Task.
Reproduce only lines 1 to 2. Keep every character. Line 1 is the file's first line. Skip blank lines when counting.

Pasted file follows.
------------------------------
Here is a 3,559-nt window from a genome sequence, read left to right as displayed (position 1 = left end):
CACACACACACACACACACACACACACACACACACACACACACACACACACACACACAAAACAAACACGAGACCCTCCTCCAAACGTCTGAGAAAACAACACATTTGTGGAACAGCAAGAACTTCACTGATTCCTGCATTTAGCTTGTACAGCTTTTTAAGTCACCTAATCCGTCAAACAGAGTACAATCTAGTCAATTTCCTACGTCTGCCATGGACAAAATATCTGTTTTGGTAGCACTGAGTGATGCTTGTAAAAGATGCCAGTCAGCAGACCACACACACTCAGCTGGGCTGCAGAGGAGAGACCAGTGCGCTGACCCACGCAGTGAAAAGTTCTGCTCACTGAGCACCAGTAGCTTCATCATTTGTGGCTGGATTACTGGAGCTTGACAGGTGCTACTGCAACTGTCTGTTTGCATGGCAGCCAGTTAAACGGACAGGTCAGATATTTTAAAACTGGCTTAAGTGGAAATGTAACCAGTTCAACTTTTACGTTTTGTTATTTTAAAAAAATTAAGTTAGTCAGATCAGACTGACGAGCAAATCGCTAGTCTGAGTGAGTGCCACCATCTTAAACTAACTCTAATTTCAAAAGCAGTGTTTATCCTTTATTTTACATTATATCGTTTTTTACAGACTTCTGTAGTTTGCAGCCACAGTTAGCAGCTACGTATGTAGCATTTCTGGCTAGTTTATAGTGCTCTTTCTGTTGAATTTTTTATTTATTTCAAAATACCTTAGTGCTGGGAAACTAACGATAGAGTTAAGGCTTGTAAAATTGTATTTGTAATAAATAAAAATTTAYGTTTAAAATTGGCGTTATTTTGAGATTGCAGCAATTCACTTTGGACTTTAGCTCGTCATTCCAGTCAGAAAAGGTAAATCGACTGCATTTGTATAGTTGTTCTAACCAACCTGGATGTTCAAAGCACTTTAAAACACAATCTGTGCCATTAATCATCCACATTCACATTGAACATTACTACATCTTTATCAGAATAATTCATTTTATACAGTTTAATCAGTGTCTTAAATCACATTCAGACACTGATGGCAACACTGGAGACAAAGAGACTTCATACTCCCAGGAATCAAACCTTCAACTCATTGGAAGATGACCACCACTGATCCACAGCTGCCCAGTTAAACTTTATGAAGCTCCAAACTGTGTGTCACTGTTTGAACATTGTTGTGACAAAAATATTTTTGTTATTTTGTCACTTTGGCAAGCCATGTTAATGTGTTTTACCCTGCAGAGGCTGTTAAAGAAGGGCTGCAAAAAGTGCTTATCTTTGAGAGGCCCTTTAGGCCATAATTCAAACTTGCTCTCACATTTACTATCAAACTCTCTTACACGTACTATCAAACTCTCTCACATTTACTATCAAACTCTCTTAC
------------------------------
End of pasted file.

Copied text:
Here is a 3,559-nt window from a genome sequence, read left to right as displayed (position 1 = left end):
CACACACACACACACACACACACACACACACACACACACACACACACACACACACACAAAACAAACACGAGACCCTCCTCCAAACGTCTGAGAAAACAACACATTTGTGGAACAGCAAGAACTTCACTGATTCCTGCATTTAGCTTGTACAGCTTTTTAAGTCACCTAATCCGTCAAACAGAGTACAATCTAGTCAATTTCCTACGTCTGCCATGGACAAAATATCTGTTTTGGTAGCACTGAGTGATGCTTGTAAAAGATGCCAGTCAGCAGACCACACACACTCAGCTGGGCTGCAGAGGAGAGACCAGTGCGCTGACCCACGCAGTGAAAAGTTCTGCTCACTGAGCACCAGTAGCTTCATCATTTGTGGCTGGATTACTGGAGCTTGACAGGTGCTACTGCAACTGTCTGTTTGCATGGCAGCCAGTTAAACGGACAGGTCAGATATTTTAAAACTGGCTTAAGTGGAAATGTAACCAGTTCAACTTTTACGTTTTGTTATTTTAAAAAAATTAAGTTAGTCAGATCAGACTGACGAGCAAATCGCTAGTCTGAGTGAGTGCCACCATCTTAAACTAACTCTAATTTCAAAAGCAGTGTTTATCCTTTATTTTACATTATATCGTTTTTTACAGACTTCTGTAGTTTGCAGCCACAGTTAGCAGCTACGTATGTAGCATTTCTGGCTAGTTTATAGTGCTCTTTCTGTTGAATTTTTTATTTATTTCAAAATACCTTAGTGCTGGGAAACTAACGATAGAGTTAAGGCTTGTAAAATTGTATTTGTAATAAATAAAAATTTAYGTTTAAAATTGGCGTTATTTTGAGATTGCAGCAATTCACTTTGGACTTTAGCTCGTCATTCCAGTCAGAAAAGGTAAATCGACTGCATTTGTATAGTTGTTCTAACCAACCTGGATGTTCAAAGCACTTTAAAACACAATCTGTGCCATTAATCATCCACATTCACATTGAACATTACTACATCTTTATCAGAATAATTCATTTTATACAGTTTAATCAGTGTCTTAAATCACATTCAGACACTGATGGCAACACTGGAGACAAAGAGACTTCATACTCCCAGGAATCAAACCTTCAACTCATTGGAAGATGACCACCACTGATCCACAGCTGCCCAGTTAAACTTTATGAAGCTCCAAACTGTGTGTCACTGTTTGAACATTGTTGTGACAAAAATATTTTTGTTATTTTGTCACTTTGGCAAGCCATGTTAATGTGTTTTACCCTGCAGAGGCTGTTAAAGAAGGGCTGCAAAAAGTGCTTATCTTTGAGAGGCCCTTTAGGCCATAATTCAAACTTGCTCTCACATTTACTATCAAACTCTCTTACACGTACTATCAAACTCTCTCACATTTACTATCAAACTCTCTTAC